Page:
X-10 and 115V & 230V

Modifying 115V X-10 modules to work at 230V

Introduction

The majority of X-10 units are available only for the USA market where the mains supply is 115 volts at 60 Hz but the UK mains supply is 230 volts 50 Hz. It is however possible to modify some of the USA modules to operate at 230 volts. Most of the pages on this site provide details of modifications actually performed by the author from X-10 modules bought from Smarthome.com who will ship world-wide (check out the clearance offers too!).

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Warning

This information is provided for information only and is not guaranteed to be correct, and I urge you not to attempt these modifications unless you are technically competent. I accept absolutely no responsibility for any modifications you perform or the effects of any such modifications.

Performing these modifications will invalidate your warranty and could render the modules in a dangerous condition and without CE approval. Finally make sure all installed modules have appropriate fuses and cable to reduce the likelihood of fire.

Using an Auto-transformer

For those USA X-10 units that take little current it may be possible to operate them from a 230V to 115V auto-transformer. The autotransformer presents a high impedance to the X-10 signals and so it would normally prevent the X-10 signal from passing. However, if a 0.47 microfarad capacitor is placed across the 230V and 115V windings, this allows the X-10 signals to pass backwards and forwards through the auto-transformer. If the capacitor is placed across the 0V and 115V windings, then it will further attenuate the X-10 signals and make absolutely certain the X-10 device will not work.

The capacitor must be rated at 250V AC or 600V DC, and fitting it will usually require that the autotransformer be disassembled, so care must be used.

I have successfully used this technique to get the 115V USA CM15 to operate in the UK.

Reference

The most complete details of 115 volt to 230 volt modifications were on Hans Attersjö's home page but this has now closed. I have taken some of Hans's work and loaded it onto my server together with corrections identified by readers of these pages and myself; I have also included my own modification instructions. The circuit diagrams are courtesy of Steve Bloom.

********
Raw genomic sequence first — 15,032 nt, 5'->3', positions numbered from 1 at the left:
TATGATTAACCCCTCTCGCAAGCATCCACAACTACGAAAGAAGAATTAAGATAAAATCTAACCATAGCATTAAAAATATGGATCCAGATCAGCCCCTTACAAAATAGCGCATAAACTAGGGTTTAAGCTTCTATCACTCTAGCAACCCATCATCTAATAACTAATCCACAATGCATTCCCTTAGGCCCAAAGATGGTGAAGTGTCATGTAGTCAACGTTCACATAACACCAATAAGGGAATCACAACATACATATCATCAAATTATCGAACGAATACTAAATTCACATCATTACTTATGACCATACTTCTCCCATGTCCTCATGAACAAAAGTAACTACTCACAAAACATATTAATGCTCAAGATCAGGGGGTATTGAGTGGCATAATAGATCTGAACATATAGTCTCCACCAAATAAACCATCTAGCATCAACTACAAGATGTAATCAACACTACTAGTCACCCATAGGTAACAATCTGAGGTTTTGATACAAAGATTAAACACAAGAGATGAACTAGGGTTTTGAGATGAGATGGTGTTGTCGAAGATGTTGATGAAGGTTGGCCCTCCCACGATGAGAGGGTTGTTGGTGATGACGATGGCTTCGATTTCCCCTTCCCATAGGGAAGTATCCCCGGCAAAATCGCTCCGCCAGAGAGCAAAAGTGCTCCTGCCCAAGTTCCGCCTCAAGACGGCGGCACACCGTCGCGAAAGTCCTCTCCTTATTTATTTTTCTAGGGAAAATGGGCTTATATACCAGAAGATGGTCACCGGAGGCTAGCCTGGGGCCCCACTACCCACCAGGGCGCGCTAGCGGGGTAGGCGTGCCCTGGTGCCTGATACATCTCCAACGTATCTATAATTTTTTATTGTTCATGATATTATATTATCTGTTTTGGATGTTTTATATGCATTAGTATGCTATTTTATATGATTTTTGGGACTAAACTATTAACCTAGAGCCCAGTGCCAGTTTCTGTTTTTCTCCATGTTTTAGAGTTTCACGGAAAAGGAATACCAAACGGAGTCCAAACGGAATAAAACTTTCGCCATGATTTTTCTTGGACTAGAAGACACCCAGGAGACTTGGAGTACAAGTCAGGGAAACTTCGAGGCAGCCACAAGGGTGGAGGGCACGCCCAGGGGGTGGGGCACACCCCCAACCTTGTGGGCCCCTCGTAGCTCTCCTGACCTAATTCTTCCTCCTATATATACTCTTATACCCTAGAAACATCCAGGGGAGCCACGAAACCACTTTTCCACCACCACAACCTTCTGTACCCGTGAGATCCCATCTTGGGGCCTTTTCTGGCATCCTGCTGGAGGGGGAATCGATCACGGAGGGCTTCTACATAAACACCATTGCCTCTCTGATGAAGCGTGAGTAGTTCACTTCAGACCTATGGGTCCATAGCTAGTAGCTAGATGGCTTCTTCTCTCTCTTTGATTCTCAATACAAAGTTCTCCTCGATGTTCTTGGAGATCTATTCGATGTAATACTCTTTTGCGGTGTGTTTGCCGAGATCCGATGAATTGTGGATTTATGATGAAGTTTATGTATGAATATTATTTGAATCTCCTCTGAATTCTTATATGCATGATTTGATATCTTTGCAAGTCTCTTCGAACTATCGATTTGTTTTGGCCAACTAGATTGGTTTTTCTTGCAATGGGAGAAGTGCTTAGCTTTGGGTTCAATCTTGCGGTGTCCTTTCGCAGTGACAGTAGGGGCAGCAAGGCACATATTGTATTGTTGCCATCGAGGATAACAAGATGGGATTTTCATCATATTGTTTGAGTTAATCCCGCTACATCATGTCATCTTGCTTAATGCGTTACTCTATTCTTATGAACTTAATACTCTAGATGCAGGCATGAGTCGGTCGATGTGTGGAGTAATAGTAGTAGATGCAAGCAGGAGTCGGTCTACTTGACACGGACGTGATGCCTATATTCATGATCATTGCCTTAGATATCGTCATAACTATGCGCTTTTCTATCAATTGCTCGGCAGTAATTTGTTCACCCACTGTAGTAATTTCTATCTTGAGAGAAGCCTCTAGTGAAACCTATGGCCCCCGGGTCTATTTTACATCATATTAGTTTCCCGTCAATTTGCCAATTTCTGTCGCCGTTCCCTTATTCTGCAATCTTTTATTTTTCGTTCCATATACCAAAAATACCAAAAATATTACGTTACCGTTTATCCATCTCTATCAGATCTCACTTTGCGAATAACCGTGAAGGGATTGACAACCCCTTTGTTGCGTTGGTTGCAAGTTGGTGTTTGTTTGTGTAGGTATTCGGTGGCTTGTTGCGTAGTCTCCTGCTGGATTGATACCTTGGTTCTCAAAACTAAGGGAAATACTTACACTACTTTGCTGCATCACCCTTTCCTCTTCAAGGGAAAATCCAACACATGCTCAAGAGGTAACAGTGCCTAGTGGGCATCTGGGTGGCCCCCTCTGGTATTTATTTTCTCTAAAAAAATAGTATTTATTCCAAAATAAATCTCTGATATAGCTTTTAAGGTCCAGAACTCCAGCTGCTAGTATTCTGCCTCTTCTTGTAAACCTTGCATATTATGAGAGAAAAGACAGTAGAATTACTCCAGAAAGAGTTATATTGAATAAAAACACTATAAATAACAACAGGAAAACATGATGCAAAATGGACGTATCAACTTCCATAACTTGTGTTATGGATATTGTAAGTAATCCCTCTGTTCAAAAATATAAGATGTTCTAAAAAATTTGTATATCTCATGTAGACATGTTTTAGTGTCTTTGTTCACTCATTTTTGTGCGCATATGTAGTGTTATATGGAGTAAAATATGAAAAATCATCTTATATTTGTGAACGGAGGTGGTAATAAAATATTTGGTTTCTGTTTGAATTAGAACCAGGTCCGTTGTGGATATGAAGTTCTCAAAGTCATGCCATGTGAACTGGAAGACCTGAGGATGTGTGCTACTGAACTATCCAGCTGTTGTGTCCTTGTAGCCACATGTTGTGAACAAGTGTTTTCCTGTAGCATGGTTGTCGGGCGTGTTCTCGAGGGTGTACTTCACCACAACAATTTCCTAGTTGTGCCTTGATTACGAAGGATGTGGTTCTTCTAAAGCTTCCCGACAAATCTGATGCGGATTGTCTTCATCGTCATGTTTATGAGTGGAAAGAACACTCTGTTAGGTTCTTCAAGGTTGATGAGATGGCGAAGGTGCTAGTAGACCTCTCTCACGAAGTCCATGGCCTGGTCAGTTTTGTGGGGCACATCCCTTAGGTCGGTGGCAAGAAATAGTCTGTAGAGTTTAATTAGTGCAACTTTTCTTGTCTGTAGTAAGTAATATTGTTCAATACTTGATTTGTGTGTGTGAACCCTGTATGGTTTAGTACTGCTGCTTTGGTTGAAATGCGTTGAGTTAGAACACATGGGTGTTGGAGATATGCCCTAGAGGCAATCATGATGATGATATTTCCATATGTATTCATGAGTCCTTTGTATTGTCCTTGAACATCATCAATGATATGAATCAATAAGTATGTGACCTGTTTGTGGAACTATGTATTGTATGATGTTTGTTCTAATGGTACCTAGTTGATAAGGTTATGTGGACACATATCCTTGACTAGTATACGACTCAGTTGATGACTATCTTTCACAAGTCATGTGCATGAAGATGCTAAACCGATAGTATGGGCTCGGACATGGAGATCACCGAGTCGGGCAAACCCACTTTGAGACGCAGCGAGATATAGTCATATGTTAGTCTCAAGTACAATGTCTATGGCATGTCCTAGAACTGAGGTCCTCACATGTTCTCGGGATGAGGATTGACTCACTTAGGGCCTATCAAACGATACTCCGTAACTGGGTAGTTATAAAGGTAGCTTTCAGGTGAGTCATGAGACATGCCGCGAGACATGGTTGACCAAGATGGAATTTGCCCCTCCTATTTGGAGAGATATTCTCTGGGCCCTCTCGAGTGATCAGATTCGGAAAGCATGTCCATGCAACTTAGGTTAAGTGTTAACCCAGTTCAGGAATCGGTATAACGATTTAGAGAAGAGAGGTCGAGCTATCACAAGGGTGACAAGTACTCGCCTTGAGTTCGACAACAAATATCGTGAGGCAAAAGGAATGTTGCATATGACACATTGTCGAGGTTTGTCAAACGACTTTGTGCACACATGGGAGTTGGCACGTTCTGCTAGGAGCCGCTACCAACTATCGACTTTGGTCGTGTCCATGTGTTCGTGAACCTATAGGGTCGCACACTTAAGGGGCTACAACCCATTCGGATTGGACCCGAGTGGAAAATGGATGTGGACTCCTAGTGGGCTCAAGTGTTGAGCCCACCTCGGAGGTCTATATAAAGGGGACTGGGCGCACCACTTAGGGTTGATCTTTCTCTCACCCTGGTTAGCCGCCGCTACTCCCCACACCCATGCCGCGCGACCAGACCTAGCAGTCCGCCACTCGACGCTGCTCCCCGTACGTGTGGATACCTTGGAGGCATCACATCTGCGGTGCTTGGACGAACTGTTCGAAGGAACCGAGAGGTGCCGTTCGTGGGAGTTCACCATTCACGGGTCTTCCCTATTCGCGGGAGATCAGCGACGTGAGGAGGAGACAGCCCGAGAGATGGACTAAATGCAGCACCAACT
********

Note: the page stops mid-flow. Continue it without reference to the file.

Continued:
Modification Reference

The table below gives links to Modification Instructions, Circuit Diagrams and indicators to modules that I have successfully modified. Links are in the Instr and I Mod columns.

X-10 Modification Reference Table

Part #
Description
Instr
CirDiag
I Mod
Oth
All
General Modification Principles
N/A
N/A
-
AM 486
Appliance Module
-
-
SC 546
Chime Module
Yes
-
CP290
Computer Interface
-
-
-
-
IBM Home Director
-
-
-
-
JDS Time Controller Plus
-
-
-
LM465
Lamp Module
-
-
-
SC503
Maxi Controller
-
Yes
-
MEGA32
Mega Controller
-
-
-
MC460
Mini Controller
-
-
-
MS12A
Motion Detector
N/A
-
-
PF284
Power Flash
-
Yes
-
TW523
Power Line Interface
-
-
-
SR731
RF Repeater
-
-
-
RR501
RF Transceiver
-
Yes
-
TM751
RF Transceiver
-
Yes
-
360-3158
Stanley Motion Detector
Yes
-
WS 467
Wall Switch
-
-
Key

Instr: Link to Modification Information (will open in a new window)

CirDiag: Link to Circuit Diagrams (will open in a new window)

I Mod: If Yes, means I have successfully modified the unit.

Oth: If Yes, means others have reported success; if No, means others have reported failure

Sourcing of Components

Generally the parts can be sourced from Maplin Electronics. The one microfarad 250V AC is particularly hard to find as it must be rated at 250V AC minimum. If a 250V DC capacitor is used instead, it will explode. Capacitors are usually rated with a DC voltage and so a 600V DC one should ideally be used. However, these larger capacitors may sometimes be too large to replace the original components.

The Voltage dependant Resistors (VDRs) are also known as Varistors; they present a high resistance at normal voltages but a very low resistance to high voltages and so these are used for surge suppression in the X-10 modules. If you forget to replace the 150V VDRs, they too will explode when connected to 230V.

Your Turn Now

If you have any success or failure, or any comments to make on these web pages then please let me have details and I will incorporate them into this reference library.


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